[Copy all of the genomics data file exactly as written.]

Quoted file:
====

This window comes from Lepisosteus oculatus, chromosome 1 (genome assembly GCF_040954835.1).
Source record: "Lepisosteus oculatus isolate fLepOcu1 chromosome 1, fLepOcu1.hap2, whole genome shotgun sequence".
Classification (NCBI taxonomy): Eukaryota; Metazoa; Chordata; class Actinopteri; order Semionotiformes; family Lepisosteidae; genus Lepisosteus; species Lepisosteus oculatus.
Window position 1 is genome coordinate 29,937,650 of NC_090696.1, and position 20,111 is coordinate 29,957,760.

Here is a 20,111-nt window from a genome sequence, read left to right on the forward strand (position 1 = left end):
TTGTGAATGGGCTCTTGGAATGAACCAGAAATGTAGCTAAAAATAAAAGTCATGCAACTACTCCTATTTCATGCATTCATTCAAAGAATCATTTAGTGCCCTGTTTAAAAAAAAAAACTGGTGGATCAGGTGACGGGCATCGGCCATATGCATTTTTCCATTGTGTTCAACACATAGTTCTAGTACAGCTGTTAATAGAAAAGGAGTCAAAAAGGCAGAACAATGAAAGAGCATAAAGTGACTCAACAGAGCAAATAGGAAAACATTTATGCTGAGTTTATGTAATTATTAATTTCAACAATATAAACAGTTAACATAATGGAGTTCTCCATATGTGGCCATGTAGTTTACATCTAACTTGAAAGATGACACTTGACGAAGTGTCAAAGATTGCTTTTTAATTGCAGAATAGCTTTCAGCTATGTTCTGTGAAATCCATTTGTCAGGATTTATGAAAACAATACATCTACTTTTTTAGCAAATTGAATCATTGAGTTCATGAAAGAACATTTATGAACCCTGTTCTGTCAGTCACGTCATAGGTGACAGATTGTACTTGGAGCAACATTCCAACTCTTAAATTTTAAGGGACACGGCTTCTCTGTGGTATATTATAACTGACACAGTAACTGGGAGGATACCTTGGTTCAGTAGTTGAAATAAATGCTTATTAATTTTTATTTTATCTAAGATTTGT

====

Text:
This window comes from Lepisosteus oculatus, chromosome 1 (genome assembly GCF_040954835.1).
Source record: "Lepisosteus oculatus isolate fLepOcu1 chromosome 1, fLepOcu1.hap2, whole genome shotgun sequence".
Classification (NCBI taxonomy): Eukaryota; Metazoa; Chordata; class Actinopteri; order Semionotiformes; family Lepisosteidae; genus Lepisosteus; species Lepisosteus oculatus.
Window position 1 is genome coordinate 29,937,650 of NC_090696.1, and position 20,111 is coordinate 29,957,760.

Here is a 20,111-nt window from a genome sequence, read left to right on the forward strand (position 1 = left end):
TTGTGAATGGGCTCTTGGAATGAACCAGAAATGTAGCTAAAAATAAAAGTCATGCAACTACTCCTATTTCATGCATTCATTCAAAGAATCATTTAGTGCCCTGTTTAAAAAAAAAAACTGGTGGATCAGGTGACGGGCATCGGCCATATGCATTTTTCCATTGTGTTCAACACATAGTTCTAGTACAGCTGTTAATAGAAAAGGAGTCAAAAAGGCAGAACAATGAAAGAGCATAAAGTGACTCAACAGAGCAAATAGGAAAACATTTATGCTGAGTTTATGTAATTATTAATTTCAACAATATAAACAGTTAACATAATGGAGTTCTCCATATGTGGCCATGTAGTTTACATCTAACTTGAAAGATGACACTTGACGAAGTGTCAAAGATTGCTTTTTAATTGCAGAATAGCTTTCAGCTATGTTCTGTGAAATCCATTTGTCAGGATTTATGAAAACAATACATCTACTTTTTTAGCAAATTGAATCATTGAGTTCATGAAAGAACATTTATGAACCCTGTTCTGTCAGTCACGTCATAGGTGACAGATTGTACTTGGAGCAACATTCCAACTCTTAAATTTTAAGGGACACGGCTTCTCTGTGGTATATTATAACTGACACAGTAACTGGGAGGATACCTTGGTTCAGTAGTTGAAATAAATGCTTATTAATTTTTATTTTATCTAAGATTTGT